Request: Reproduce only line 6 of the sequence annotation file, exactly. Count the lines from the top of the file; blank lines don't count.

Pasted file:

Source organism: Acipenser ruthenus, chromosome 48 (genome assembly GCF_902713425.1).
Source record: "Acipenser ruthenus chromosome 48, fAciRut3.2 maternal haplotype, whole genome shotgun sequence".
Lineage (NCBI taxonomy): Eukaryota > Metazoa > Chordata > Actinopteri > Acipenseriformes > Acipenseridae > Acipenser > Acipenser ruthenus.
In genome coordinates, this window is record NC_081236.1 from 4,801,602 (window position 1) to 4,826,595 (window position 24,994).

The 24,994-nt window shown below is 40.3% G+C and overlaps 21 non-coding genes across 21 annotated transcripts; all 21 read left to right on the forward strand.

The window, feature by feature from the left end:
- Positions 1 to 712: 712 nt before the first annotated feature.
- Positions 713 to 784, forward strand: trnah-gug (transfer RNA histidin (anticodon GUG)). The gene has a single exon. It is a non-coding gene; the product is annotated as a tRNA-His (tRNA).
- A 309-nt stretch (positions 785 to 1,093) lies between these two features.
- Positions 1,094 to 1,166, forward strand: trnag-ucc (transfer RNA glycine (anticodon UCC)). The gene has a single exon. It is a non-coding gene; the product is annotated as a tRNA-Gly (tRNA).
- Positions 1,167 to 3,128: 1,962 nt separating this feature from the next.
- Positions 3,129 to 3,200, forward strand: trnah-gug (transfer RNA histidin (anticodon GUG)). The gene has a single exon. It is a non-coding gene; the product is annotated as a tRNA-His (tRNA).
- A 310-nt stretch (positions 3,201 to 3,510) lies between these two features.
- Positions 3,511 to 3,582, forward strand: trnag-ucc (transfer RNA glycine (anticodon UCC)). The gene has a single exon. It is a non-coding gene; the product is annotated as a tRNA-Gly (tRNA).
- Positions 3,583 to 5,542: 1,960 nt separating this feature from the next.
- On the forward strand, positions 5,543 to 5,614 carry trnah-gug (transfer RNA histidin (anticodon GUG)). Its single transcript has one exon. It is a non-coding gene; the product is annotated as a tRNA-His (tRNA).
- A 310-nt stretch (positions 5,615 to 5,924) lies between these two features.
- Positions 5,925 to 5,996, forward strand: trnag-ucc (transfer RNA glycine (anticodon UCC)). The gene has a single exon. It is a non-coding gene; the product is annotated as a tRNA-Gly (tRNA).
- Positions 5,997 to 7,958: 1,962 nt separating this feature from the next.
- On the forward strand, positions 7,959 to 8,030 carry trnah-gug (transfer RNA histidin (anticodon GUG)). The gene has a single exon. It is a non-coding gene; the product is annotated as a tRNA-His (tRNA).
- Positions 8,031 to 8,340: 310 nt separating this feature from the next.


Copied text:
The window, feature by feature from the left end: